Jackie Tyrrell (left) enjoyed a terrific career with Kilkenny
The final call came after 14 staggeringly successful years. The hurling road Kilkenny star, Jackie Tyrrell trod was indeed paved with gold.
There were nine senior All-Ireland winners medals. He missed out on joining Henry Shefflin (Ballyhale Shamrocks) with the record 10, but he accepted his fate; it wasn't meant to be.
Throw in 11 Leinster championships, six National Leagues and 30 various other medals won with club and county, for hurling and football, and you realise Jackie Tyrrell's haul placed him in a special, elevated place in the annals of the GAA.
Then the question arises, how hard was it to say goodbye?
Jackie explained: “I had an idea it was coming. You have to ask the question of yourself when you get to the stage I am at in my career and you are not in the team.
“I thought about it for a while. I made the decision. Then I took another week to make sure it was right. I am comfortable with the decision.”
He said he felt good during the week he stalled in order to allow the decision settle. There was no anguish or tossing and turning in bed at night.
“I was very, very sure of myself but when it came to actually picking up the phone and telling Ned Quinn (County Board chairman) and Brian (Cody), every part of your body is telling you don't do it, you love this thing too much. Then the mind takes over. You know it is time.”
He made the announcement on Friday. It was a day filled with emotion. Former colleagues, long servers and not so longer servers, and countless others flooded him with texts offering best wishes and thanks.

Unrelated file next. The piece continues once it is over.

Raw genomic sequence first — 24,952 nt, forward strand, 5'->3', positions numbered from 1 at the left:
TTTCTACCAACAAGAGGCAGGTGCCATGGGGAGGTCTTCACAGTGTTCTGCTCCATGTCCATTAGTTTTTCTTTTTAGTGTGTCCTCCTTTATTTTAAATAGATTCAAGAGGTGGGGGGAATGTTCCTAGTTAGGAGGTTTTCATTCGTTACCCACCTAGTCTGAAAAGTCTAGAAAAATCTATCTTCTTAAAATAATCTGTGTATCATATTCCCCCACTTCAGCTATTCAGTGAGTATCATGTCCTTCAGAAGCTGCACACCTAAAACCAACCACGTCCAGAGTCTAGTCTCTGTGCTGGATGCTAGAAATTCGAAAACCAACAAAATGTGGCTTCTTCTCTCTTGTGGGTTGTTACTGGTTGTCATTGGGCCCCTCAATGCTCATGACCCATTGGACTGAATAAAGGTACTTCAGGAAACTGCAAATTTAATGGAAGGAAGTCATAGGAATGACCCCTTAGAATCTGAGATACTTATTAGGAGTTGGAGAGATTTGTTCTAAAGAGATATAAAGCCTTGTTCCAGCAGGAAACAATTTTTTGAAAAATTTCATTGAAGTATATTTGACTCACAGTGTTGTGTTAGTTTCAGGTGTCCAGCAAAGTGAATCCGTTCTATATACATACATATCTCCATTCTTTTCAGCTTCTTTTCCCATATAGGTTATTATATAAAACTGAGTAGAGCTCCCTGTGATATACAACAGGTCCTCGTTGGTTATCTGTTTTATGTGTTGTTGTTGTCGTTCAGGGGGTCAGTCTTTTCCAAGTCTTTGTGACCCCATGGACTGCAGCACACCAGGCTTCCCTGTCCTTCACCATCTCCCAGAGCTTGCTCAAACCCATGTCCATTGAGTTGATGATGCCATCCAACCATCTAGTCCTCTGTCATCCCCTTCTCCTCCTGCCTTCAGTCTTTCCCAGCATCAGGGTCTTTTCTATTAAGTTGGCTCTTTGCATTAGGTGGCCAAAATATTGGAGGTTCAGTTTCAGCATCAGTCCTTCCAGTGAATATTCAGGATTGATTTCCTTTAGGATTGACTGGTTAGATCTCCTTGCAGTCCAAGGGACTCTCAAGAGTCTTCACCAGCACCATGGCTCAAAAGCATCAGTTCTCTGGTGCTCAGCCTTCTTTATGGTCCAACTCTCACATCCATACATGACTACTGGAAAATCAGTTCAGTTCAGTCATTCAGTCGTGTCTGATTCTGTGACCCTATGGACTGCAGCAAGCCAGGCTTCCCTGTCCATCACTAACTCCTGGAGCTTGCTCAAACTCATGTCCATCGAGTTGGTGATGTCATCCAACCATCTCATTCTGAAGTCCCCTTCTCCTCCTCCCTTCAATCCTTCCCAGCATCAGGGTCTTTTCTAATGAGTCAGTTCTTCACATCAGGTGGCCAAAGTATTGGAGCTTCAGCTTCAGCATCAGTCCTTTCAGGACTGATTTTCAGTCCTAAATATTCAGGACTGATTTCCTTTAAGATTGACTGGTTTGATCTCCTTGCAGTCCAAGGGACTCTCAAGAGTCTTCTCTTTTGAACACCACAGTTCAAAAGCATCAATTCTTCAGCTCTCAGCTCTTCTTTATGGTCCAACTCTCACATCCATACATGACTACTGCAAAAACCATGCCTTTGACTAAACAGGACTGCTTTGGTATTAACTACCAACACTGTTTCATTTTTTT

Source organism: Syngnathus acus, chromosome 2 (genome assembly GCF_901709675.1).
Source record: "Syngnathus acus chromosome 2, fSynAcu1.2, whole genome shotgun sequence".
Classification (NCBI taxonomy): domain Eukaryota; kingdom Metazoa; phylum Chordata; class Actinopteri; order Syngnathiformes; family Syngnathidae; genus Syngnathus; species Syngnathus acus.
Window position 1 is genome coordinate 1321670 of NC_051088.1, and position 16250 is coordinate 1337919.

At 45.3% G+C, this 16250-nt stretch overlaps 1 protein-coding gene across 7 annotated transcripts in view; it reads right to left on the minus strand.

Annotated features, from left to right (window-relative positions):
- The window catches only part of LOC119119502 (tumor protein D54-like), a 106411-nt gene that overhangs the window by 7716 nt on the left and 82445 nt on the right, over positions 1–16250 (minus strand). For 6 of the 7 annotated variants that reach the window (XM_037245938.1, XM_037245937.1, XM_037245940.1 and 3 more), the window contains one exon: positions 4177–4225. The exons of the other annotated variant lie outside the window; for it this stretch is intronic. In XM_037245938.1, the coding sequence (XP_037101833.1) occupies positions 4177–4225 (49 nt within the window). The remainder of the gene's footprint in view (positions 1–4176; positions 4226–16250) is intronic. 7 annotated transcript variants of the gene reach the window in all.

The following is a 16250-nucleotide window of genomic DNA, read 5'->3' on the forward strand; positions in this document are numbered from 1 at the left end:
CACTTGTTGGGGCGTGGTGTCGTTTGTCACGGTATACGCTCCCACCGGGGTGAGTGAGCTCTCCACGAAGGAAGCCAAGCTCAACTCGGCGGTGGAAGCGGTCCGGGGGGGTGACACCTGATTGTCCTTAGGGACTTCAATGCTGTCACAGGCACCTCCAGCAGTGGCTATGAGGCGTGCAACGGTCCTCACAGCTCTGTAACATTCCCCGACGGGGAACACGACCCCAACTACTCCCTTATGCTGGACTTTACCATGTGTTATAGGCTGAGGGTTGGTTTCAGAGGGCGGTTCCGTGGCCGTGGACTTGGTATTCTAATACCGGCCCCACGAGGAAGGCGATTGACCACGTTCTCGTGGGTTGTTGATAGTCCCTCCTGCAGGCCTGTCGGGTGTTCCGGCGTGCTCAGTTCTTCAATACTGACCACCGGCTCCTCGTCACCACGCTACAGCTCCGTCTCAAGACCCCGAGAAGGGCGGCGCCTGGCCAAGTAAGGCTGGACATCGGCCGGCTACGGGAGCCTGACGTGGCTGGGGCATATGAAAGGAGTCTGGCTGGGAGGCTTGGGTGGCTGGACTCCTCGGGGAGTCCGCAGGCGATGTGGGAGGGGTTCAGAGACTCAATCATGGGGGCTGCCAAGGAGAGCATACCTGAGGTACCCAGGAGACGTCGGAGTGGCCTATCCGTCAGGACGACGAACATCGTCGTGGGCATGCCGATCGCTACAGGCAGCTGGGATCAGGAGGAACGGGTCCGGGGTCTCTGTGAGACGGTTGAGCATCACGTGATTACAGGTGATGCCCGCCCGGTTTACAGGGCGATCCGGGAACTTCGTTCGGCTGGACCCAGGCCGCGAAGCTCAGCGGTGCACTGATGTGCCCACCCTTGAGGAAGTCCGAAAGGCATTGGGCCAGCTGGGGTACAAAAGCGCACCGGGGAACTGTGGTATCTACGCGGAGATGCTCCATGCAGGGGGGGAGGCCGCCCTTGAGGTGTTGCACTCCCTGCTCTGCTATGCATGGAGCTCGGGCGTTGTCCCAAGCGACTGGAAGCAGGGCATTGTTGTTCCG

“I am very emotional, mainly because of the messages of support I have received from the other lads on the panel,” he told me when we spoke that afternoon. “I didn't realise some of the simple things I did with and for people mean so much to them. That sparked the emotions.
“I put my heart and soul into it for 14 years. As soon at I got a sniff of making the panel I never let go.
“I loved putting on that Kilkenny jersey,” he added, almost standing on the word loved. “When handed the jersey, generally with No. 4 on the back, I always took two or three seconds to feel the appreciation.
“When I took off the last one I did the same, even though it had No. 17 on the back.”
That was on All-Ireland final day in September after the defeat by Tipperary. He was a non-playing sub.
“I knew leaving Croke Park that day it was probably the end. I walked around the place, the dressing-room and so on. I took it all in.”
That No. 17 shirt is now in the safe keeping of his mother, Mary. It is hers to keep.
Of course he was disappointed not to see some action during the match, but he fully accepted what happened, the rules of engagement even if the Kilkenny defence suffered badly.
This year like every other, he was fastidious in his preparations. Between 15 and 20 hours a week, he suggested, always went into honing mind and body to be ready to serve the cause.